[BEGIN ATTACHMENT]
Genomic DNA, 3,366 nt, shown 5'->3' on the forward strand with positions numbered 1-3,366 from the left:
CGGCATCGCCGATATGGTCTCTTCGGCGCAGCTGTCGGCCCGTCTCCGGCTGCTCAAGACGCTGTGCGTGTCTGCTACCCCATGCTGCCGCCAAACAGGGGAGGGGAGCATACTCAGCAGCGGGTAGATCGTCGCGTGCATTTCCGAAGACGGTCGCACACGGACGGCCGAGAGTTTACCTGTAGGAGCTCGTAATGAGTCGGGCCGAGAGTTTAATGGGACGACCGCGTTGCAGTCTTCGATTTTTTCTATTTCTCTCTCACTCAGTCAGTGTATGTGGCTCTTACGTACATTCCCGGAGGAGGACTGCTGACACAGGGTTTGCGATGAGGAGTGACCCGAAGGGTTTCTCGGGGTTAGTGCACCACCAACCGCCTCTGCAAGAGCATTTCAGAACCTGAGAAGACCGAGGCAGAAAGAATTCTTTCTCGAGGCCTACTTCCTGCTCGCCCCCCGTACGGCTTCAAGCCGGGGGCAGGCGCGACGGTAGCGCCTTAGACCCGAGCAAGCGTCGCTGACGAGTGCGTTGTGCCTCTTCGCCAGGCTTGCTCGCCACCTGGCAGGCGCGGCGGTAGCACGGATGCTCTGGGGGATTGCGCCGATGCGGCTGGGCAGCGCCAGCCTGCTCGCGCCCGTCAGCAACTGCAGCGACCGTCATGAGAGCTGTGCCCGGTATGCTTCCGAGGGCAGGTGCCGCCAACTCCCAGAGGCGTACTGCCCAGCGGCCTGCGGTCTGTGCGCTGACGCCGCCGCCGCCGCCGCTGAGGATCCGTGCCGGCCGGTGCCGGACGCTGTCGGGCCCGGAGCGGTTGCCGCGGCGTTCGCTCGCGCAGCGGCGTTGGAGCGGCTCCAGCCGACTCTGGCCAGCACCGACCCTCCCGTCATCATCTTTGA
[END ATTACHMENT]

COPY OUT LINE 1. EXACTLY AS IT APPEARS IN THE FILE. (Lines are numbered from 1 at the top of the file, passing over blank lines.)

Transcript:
Genomic DNA, 3,366 nt, shown 5'->3' on the forward strand with positions numbered 1-3,366 from the left: